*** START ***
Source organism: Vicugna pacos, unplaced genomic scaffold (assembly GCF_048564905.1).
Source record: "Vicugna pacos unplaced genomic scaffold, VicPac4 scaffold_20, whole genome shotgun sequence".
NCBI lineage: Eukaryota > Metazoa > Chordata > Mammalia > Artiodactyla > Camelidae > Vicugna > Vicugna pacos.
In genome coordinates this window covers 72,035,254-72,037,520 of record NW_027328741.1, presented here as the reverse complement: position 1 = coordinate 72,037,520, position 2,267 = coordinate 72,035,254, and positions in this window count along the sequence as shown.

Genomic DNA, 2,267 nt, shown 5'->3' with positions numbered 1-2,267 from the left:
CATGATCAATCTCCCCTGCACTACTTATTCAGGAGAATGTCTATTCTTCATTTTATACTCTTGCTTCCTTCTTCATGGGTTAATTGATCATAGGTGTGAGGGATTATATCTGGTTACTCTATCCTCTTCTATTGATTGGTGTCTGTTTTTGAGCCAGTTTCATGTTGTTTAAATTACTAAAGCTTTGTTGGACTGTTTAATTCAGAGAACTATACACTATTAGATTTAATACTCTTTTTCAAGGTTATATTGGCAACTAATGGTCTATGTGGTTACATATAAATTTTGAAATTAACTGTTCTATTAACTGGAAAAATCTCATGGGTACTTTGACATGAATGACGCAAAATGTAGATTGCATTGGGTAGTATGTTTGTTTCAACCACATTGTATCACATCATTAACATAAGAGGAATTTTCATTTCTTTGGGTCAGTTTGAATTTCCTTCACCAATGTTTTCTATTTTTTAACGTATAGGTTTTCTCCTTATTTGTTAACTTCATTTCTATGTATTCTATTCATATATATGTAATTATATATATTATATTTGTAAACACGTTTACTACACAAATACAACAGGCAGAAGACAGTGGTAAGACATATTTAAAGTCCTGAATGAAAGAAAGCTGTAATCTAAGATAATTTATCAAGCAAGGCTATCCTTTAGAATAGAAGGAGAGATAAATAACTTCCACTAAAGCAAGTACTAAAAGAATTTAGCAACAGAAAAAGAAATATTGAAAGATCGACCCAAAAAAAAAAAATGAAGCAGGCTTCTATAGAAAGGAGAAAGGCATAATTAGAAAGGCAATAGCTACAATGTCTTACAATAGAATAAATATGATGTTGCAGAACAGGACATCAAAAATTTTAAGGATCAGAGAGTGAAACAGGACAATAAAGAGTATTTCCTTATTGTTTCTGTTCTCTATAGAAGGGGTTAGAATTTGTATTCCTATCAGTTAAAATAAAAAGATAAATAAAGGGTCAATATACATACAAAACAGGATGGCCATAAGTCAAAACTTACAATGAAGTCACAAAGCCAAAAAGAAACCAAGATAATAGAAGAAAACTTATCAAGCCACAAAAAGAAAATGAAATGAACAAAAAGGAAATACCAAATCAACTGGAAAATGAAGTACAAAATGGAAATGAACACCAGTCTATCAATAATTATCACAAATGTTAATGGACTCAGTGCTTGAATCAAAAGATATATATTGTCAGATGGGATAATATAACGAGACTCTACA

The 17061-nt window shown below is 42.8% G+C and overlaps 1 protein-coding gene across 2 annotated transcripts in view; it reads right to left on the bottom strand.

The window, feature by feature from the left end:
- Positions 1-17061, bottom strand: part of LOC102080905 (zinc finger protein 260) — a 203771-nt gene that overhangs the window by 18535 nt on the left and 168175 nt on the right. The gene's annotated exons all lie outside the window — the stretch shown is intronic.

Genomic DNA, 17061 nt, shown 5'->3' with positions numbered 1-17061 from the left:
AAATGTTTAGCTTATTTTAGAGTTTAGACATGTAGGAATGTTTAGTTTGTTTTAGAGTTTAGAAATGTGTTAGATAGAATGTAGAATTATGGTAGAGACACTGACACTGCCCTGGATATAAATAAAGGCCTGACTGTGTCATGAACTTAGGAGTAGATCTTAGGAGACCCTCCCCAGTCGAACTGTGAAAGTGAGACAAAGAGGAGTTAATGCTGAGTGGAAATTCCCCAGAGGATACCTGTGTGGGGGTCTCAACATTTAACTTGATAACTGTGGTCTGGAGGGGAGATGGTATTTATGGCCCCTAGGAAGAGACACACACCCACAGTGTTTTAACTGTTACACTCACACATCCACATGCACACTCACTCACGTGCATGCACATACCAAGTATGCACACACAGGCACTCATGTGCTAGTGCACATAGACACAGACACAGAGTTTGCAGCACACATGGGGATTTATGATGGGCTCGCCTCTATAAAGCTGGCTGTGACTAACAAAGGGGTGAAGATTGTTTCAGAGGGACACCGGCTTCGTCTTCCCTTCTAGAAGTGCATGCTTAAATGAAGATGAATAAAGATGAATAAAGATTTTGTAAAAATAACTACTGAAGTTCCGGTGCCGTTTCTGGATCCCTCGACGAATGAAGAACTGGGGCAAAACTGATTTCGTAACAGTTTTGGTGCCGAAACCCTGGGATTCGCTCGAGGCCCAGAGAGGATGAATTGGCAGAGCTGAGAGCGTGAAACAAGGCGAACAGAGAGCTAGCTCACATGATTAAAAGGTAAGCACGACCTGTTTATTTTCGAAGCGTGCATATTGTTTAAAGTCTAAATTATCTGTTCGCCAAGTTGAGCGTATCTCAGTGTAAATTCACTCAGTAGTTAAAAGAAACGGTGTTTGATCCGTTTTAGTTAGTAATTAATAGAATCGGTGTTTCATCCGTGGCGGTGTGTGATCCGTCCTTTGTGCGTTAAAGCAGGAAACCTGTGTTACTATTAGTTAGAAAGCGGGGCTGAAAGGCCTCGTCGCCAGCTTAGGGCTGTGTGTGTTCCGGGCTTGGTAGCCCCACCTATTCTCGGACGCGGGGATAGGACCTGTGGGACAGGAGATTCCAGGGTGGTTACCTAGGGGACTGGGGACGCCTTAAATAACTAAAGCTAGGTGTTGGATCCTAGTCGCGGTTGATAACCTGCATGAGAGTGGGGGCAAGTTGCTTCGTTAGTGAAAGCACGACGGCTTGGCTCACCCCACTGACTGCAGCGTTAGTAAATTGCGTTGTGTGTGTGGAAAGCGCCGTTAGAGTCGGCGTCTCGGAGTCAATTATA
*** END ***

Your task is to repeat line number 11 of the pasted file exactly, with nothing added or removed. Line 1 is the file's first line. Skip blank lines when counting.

AAATGTTTAGCTTATTTTAGAGTTTAGACATGTAGGAATGTTTAGTTTGTTTTAGAGTTTAGAAATGTGTTAGATAGAATGTAGAATTATGGTAGAGACACTGACACTGCCCTGGATATAAATAAAGGCCTGACTGTGTCATGAACTTAGGAGTAGATCTTAGGAGACCCTCCCCAGTCGAACTGTGAAAGTGAGACAAAGAGGAGTTAATGCTGAGTGGAAATTCCCCAGAGGATACCTGTGTGGGGGTCTCAACATTTAACTTGATAACTGTGGTCTGGAGGGGAGATGGTATTTATGGCCCCTAGGAAGAGACACACACCCACAGTGTTTTAACTGTTACACTCACACATCCACATGCACACTCACTCACGTGCATGCACATACCAAGTATGCACACACAGGCACTCATGTGCTAGTGCACATAGACACAGACACAGAGTTTGCAGCACACATGGGGATTTATGATGGGCTCGCCTCTATAAAGCTGGCTGTGACTAACAAAGGGGTGAAGATTGTTTCAGAGGGACACCGGCTTCGTCTTCCCTTCTAGAAGTGCATGCTTAAATGAAGATGAATAAAGATGAATAAAGATTTTGTAAAAATAACTACTGAAGTTCCGGTGCCGTTTCTGGATCCCTCGACGAATGAAGAACTGGGGCAAAACTGATTTCGTAACAGTTTTGGTGCCGAAACCCTGGGATTCGCTCGAGGCCCAGAGAGGATGAATTGGCAGAGCTGAGAGCGTGAAACAAGGCGAACAGAGAGCTAGCTCACATGATTAAAAGGTAAGCACGACCTGTTTATTTTCGAAGCGTGCATATTGTTTAAAGTCTAAATTATCTGTTCGCCAAGTTGAGCGTATCTCAGTGTAAATTCACTCAGTAGTTAAAAGAAACGGTGTTTGATCCGTTTTAGTTAGTAATTAATAGAATCGGTGTTTCATCCGTGGCGGTGTGTGATCCGTCCTTTGTGCGTTAAAGCAGGAAACCTGTGTTACTATTAGTTAGAAAGCGGGGCTGAAAGGCCTCGTCGCCAGCTTAGGGCTGTGTGTGTTCCGGGCTTGGTAGCCCCACCTATTCTCGGACGCGGGGATAGGACCTGTGGGACAGGAGATTCCAGGGTGGTTACCTAGGGGACTGGGGACGCCTTAAATAACTAAAGCTAGGTGTTGGATCCTAGTCGCGGTTGATAACCTGCATGAGAGTGGGGGCAAGTTGCTTCGTTAGTGAAAGCACGACGGCTTGGCTCACCCCACTGACTGCAGCGTTAGTAAATTGCGTTGTGTGTGTGGAAAGCGCCGTTAGAGTCGGCGTCTCGGAGTCAATTATA